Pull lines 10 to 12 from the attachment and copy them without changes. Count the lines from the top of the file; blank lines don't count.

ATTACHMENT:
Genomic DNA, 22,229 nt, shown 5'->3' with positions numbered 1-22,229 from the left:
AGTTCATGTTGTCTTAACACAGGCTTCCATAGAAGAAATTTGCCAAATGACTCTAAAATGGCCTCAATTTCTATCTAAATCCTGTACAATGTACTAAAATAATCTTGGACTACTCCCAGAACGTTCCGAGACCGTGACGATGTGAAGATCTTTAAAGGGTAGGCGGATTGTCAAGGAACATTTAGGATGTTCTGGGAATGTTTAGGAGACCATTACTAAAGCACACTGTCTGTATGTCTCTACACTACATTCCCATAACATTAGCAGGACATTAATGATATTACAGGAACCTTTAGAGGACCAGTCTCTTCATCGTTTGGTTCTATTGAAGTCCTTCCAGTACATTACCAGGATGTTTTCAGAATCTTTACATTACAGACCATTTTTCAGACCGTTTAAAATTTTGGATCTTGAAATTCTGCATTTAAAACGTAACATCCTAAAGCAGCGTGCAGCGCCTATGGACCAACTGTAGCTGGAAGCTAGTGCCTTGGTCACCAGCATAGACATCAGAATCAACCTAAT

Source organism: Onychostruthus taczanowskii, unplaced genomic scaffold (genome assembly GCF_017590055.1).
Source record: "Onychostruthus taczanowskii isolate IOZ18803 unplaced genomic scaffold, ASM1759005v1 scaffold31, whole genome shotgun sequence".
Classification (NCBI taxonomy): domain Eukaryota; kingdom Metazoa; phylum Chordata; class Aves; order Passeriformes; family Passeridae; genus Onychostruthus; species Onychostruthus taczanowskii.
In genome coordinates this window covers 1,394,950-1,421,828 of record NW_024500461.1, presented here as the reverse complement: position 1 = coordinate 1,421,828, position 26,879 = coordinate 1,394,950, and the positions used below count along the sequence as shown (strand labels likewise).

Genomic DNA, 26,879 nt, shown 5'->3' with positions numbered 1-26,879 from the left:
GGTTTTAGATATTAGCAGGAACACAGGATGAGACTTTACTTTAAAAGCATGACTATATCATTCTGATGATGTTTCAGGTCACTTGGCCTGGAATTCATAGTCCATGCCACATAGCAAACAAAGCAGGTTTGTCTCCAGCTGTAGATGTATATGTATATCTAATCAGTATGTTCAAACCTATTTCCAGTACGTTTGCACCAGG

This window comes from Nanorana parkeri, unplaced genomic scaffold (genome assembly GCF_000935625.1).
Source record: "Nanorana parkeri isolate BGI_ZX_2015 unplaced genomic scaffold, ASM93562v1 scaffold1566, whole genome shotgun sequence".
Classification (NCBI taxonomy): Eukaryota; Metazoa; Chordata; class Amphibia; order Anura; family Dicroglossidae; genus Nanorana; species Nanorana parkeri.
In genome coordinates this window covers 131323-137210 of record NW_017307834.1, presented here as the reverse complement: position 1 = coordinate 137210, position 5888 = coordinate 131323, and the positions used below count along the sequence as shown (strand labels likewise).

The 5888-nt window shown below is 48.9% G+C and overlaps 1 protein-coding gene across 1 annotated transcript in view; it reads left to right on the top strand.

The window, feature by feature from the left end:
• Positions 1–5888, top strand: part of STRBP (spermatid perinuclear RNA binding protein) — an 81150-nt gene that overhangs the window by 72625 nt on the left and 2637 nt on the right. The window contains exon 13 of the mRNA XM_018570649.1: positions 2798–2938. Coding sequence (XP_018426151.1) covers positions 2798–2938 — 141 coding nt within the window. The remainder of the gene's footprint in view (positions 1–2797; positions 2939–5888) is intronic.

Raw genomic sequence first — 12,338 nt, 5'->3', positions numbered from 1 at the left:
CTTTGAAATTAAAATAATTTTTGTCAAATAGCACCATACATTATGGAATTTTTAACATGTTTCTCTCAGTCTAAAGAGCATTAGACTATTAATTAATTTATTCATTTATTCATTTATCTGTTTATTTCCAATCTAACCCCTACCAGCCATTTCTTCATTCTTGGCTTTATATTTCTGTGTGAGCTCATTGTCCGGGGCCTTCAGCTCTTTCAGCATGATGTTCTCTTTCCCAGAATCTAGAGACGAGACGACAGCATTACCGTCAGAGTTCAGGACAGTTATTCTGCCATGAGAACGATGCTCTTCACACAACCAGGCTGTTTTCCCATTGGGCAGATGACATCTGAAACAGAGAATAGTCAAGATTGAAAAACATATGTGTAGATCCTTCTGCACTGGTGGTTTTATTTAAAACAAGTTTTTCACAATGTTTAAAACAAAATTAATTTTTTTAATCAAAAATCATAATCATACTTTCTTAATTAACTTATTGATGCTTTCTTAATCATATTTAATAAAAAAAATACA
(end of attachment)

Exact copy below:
Source record: "Nanorana parkeri isolate BGI_ZX_2015 unplaced genomic scaffold, ASM93562v1 scaffold1566, whole genome shotgun sequence".
Classification (NCBI taxonomy): Eukaryota; Metazoa; Chordata; class Amphibia; order Anura; family Dicroglossidae; genus Nanorana; species Nanorana parkeri.
In genome coordinates this window covers 131323-137210 of record NW_017307834.1, presented here as the reverse complement: position 1 = coordinate 137210, position 5888 = coordinate 131323, and the positions used below count along the sequence as shown (strand labels likewise).